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Halloween Festival Crowd Surge Leaves 149 Dead in South Korea

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Halloween Festival Crowd Surge Leaves 149 Dead in South Korea

As many as 149 people were killed in a crush on Saturday night as a large crowd celebrating Halloween pushed into an alley in the South Korean capital Seoul’s nightlife district.

According to Choi Sung-beom, commander of the Yongsan Fire Station, at least 149 people were dead and 65 were hurt at the Halloween festival in Seoul’s Itaewon area.

Officials added that nineteen of the injured were in critical condition, undergoing emergency treatment, and the death toll could climb.

It was Seoul’s first Halloween event in three years, following the country’s lifting COVID restrictions and social estrangement. Many of the attendees were dressed up in masks and Halloween costumes.

As the evening progressed, some witnesses described the crowd getting increasingly violent and aggressive. The incident occurred around 10:20 p.m.

“Many people fell during a Halloween festival, and we have a significant number of casualties,” Choi explained. Many of those killed were in the vicinity of a nightclub.

According to Choi Seong-beom, a senior official at Seoul’s fire department, the majority of those killed were adolescents or in their twenties, with two foreigners among the deceased and 15 other foreigners injured, without naming their nationalities.

Witnesses recounted hectic circumstances seconds before the stampede, with police on hand in anticipation of the Halloween celebration struggling to keep people under control.

Moon Ju-young, 21, stated that there were obvious unrest signals in the lanes before the occurrence. “It was at least ten times busier than usual,” he remarked.

Hundreds of people were crushed and motionless in the tight, steep lane as emergency personnel and police attempted to free them.

According to Choi, the Yongsan district fire commander, all deaths were most likely caused by the crush in the single tiny alley.


Videos of the Halloween disaster showed hundreds of people who looked unconscious being treated by fire authorities and residents.

People flooded into the tight alley sending people below them crashing over others, according to fire authorities and witnesses.

An unidentified woman who claimed to be the survivor’s mother said her daughter and others were stuck in the alley for more than an hour before being rescued.

According to a Reuters witness, a makeshift mortuary had been put up in a building near the scene. According to the witness, some four dozen bodies were later brought out on stretchers and moved to a government holding facility to be identified.

Seoul’s Itaewon district is popular with young South Koreans and expats, with dozens of clubs and restaurants crowded on Saturday for Halloween after businesses significantly decreased during the pandemic’s three years.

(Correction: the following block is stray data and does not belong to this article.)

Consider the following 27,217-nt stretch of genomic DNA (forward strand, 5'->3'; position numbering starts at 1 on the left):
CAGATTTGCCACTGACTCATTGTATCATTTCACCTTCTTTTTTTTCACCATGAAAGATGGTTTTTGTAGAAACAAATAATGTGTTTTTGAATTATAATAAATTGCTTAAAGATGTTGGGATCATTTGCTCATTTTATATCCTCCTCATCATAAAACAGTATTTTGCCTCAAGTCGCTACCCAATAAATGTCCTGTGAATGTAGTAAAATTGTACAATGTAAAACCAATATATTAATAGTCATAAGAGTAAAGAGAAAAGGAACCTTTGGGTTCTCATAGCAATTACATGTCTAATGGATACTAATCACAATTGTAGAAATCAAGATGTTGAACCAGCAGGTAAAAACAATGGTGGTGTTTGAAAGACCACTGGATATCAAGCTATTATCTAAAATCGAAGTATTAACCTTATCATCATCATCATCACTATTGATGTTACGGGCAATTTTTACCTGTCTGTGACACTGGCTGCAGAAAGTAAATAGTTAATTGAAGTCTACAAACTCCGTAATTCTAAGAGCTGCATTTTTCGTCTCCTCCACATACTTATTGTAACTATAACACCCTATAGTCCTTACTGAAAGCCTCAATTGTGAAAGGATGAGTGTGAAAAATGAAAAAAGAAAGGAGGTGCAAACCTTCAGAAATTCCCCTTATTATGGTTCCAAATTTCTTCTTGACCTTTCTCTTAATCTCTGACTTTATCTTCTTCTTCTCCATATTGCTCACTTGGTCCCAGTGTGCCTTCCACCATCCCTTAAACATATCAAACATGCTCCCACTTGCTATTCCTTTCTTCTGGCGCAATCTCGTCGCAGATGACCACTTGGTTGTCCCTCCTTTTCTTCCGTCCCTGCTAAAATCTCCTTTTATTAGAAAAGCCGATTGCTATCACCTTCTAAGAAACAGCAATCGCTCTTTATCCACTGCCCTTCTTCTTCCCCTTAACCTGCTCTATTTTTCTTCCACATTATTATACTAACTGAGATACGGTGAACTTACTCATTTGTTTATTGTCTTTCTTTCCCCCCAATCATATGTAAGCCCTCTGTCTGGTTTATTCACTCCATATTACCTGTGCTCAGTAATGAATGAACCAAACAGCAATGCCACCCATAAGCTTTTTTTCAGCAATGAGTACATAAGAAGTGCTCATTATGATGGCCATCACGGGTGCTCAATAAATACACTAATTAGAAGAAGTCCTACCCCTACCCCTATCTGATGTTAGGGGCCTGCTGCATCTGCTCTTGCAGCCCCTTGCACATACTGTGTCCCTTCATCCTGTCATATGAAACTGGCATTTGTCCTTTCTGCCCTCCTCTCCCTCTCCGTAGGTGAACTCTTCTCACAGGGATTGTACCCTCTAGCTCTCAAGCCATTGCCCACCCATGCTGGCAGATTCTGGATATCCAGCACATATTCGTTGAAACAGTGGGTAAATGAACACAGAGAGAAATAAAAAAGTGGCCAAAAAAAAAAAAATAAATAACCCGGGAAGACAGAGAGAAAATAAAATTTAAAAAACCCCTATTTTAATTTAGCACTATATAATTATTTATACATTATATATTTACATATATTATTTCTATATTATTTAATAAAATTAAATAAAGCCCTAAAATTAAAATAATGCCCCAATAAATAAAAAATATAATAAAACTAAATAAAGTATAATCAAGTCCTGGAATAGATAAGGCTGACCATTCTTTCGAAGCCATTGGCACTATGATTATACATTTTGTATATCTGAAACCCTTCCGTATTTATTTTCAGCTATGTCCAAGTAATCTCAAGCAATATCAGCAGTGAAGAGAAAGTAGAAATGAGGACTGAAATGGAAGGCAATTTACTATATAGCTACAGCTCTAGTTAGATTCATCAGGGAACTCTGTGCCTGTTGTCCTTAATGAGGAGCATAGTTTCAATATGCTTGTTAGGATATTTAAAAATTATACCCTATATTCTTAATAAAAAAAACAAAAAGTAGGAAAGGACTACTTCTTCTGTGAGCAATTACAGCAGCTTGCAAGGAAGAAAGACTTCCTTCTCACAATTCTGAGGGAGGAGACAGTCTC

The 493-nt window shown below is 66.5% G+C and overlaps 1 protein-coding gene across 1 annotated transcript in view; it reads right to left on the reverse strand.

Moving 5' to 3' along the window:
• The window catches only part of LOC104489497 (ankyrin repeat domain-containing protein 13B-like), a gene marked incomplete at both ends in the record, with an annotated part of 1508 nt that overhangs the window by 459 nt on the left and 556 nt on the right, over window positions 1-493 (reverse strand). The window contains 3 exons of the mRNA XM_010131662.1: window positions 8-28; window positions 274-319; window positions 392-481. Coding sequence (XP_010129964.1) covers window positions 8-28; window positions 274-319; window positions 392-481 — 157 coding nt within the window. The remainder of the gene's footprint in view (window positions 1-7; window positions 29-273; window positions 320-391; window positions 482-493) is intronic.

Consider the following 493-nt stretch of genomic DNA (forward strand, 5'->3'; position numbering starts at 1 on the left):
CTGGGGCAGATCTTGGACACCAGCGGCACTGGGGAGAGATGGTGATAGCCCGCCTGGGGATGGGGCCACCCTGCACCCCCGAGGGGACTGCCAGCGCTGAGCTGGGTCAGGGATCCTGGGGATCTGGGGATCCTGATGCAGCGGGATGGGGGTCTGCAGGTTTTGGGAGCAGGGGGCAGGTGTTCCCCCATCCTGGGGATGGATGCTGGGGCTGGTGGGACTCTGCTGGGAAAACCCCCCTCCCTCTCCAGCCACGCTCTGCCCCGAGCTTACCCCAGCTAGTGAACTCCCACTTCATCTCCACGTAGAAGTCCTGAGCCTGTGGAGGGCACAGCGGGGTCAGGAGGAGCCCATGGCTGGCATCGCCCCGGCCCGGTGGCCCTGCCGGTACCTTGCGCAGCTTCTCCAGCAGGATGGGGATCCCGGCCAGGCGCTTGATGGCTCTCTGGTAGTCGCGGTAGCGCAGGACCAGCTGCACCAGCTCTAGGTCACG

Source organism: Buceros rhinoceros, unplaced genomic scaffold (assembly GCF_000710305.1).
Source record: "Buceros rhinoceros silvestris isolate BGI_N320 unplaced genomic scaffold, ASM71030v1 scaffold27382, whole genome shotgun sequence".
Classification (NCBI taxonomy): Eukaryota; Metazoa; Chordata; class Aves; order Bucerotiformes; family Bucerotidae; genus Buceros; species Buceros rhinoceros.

“You’d see enormous crowds during Christmas and fireworks… but this was several tens of times bigger,” Park Jung-hoon, 21, said from the scene.

Two foreigners were killed, and others were taken to neighbouring hospitals.

Before dawn on Sunday, a sombre crowd was forming outside the Wonhyoro Multipurpose Indoor Gymnasium, a boxy, silvery building near the Han River in Seoul that had also become a morgue in the early morning hours.

Many families flocked to the gym to see if their loved ones were among the 45 bodies transported there as the toll of dead and injured changed swiftly late Saturday, and in the absence of comprehensive information about the victims of the Halloween tragedy.

Parents and siblings clustered a line of ambulances had formed outside to transport bodies as they were recognized, although there was little activity initially.

One cop mumbled to another that the authorities were having difficulty confirming identification.

A mother draped in a blanket paced back and forth, occasionally approaching police personnel for further information. Overwhelmed by fear and despair, others found the wait unbearable: one woman in a black sweater sobbed.

Then bodies began to be removed. Family members and green-vested police officers gathered shoulder to shoulder against a nearby railing, ostensibly to prevent photojournalists from photographing the dead.

But for the most part, the wait continued: for any news or clarity about how their lives had changed and who had died.

Authorities stated they were looking into the incident’s actual cause.

South Korea’ President Yoon Suk-yeol presided held an emergency meeting with senior advisers and directed the formation of a task group to gather resources to treat the injured and to begin an extensive inquiry into the disaster’s cause.

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